Problems faced by Asian fund managers that no one talks about


Amar Odedra


4 min read

Recently, South and Southeast Asia has been in the news for being the latest favoured destination of impact investing. Over 32% of annual growth in capital deployed by global investors for impact investments was seen in Southeast Asia. There is however a long journey ahead for the region in order to build excellence at scale and certain problems will need to be addressed.

Addressing challenges across Asia

While fund management is a tough business in all emerging markets, Asian managers face an extra share of difficult challenges which include building strong deal pipelines, operating efficiently across countries, and finding sizeable sources of fundraising.

Finding and developing a successful pipeline

Fund managers raise funds to invest in businesses and startups that yield success. Many businesses identified look good on the surface, but often issues are uncovered once looking under the bonnet, resulting in dead deals. The resulting lack of investible pipeline slows down the deployment process, reducing investor confidence. More importantly, shallow pipelines limit the choice of investments, potentially leading to compromised selections or overpaying, thus reducing the odds of strong returns.

Effective regional and global fundraising alternatives

As funds grow, managers need to seek multiple new channels for fundraising; they can’t rely solely on small local family offices and DFIs. The scalable path is to go to institutional investors, both locally and regionally. But these potentially lucrative fundraising options which enable managers to keep pace with Asia’s growth potential continue to be out of reach for many. Why? Because managers have not adopted global best practices that institutional investors expect.

Optimizing cost of doing businesses across countries

Within Asia, early-growth investments are often compelling based on valuations of the target companies but can be expensive to transact and manage, substantially depressing net returns. Challenges include dealing with opaque and fragmented laws, leadership capacity building, taxation complexity, and country specific regulatory frameworks. Most Limited Partners prefer to invest in fund managers that are domiciled in regulation friendly jurisdictions such as Singapore, further increasing operating costs for funds. These challenges are just the tip of the iceberg, but if addressed using regional and global best practices, it’s possible to find opportunities for outsized returns.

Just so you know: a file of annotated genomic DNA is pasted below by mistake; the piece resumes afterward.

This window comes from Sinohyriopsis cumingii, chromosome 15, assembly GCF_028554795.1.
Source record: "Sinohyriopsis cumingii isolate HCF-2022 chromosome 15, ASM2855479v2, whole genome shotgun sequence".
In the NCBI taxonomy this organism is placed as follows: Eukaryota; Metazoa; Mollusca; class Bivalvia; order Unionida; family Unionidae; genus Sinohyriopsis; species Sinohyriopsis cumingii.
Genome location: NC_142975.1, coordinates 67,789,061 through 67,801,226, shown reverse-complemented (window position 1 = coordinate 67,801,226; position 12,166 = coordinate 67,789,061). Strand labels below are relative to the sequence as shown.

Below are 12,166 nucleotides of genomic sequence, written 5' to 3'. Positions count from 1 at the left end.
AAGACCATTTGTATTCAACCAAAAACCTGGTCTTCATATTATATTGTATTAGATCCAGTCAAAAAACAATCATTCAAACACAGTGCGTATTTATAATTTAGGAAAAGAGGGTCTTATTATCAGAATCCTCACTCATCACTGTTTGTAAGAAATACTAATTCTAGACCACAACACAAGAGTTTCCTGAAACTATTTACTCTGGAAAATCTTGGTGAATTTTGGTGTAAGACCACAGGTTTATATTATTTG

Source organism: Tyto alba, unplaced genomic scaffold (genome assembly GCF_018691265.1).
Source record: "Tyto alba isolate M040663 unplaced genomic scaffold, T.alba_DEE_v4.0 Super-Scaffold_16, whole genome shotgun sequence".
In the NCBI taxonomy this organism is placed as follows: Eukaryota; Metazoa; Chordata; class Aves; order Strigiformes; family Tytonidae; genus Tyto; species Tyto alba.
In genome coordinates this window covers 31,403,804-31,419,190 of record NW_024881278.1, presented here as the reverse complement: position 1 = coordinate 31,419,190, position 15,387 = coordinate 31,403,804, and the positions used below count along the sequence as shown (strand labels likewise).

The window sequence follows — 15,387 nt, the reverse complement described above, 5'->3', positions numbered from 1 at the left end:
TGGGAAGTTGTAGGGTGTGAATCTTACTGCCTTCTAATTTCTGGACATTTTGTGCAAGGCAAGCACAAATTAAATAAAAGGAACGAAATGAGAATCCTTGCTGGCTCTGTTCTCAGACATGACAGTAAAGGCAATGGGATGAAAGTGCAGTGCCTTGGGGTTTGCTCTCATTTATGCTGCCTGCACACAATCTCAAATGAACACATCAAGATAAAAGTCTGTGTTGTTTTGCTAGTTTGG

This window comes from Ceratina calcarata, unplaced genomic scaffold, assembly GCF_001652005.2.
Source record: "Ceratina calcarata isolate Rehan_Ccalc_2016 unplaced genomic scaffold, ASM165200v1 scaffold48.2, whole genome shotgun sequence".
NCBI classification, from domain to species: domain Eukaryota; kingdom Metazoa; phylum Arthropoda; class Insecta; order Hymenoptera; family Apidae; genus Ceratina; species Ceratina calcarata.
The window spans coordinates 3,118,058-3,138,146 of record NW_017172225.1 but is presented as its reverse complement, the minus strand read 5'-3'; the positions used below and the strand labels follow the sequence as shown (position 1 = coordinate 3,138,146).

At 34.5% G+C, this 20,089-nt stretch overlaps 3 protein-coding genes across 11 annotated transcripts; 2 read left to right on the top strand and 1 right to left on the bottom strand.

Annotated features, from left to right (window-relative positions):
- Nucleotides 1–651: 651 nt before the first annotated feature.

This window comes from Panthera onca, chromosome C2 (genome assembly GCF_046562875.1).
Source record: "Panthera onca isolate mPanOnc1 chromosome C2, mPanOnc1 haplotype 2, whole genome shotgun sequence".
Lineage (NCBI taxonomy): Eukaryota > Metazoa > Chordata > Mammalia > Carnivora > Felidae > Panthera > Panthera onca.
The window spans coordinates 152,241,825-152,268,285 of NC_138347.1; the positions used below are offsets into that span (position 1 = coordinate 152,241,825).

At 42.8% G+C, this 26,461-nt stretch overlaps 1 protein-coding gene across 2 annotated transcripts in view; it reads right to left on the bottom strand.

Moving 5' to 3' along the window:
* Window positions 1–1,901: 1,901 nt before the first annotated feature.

Lack of liquidity for fund managers

To-date a relatively small proportion of invested capital has been realised by nascent fund managers throughout South & Southeast Asia, particularly venture capital firms. As a result, they are sitting on illiquid portfolios with just paper gains to present. This hampers a fund manager’s ability to raise subsequent fund vintages. LPs in the current climate expect to see liquidity, not just paper gains, in earlier funds before they consider investing. Much of this is due in part to immature local capital markets and less M&A activity as compared to Western markets.

An integrated investor relations and conducive growth environment

Building deeper relationships with the later- stage investors or active acquirers is key. It’s vital to maintain consistent communications with concise information for potential investors or buyers. Formalizing communication initiatives and making them part of your business goals is beneficial. Consistency can be encouraged by building them into team’s KPIs. A dedicated team resource to manage key ecosystem relationships could also be valuable.

Another area of focus should be peer learning from other investors in the ecosystem. Since the emerging markets’ ecosystem is still relatively nascent as compared to established global markets, a peer-to-peer learning model is also particularly important. While fund managers work in silos to solve similar problems, having the opportunity to the leverage the experience of others will help them make smarter decisions.


A. Environmental Stewardship
To protect the environment, we organize programmes like mangrove nursery and Reforestation, Coastal and River Clean-Up, Community Based Environmental Solid Waste Management, Environmental IEC Campaign and Eco-Academy

B. Food Security and Sustainable Livelihood
To ensure a sustainable livelihood for the community, eco-tourism include Buhatan River Cruise Visitor Center Buhatan River Mangrove Boardwalk are run by the community. Others include Organic Vegetable and Root crops Farming, Vegetable and Root crops Chips and by-products Processing and establishing a Zero waste store.

C. Empowered Communities
To empower the community, we provide product and Agri-Enterprise Development Training, Immersion and Learnings Exchange Program, Earth Warrior Training and Community Based Social Entrepreneurship Training


Amar Odedra

Amar Odedra is the Regional Director for Asia at Capria, leading the organization’s efforts in the region from its Singapore office. He brings end-to-end asset management experience, starting from a fund’s operational launch, its capital raise, deal origination, through to driving portfolio exit negotiations.   Amar was previously a Director at Wavemaker Partners, playing a key role in the successful launch of an oversubscribed Southeast Asia venture fund, one of the largest of its kind. Prior to that, Amar served as Commercial Director at Augentius, during which he worked closely with PE, VC and mezzanine fund managers across Asia and Europe, with the launch of their funds

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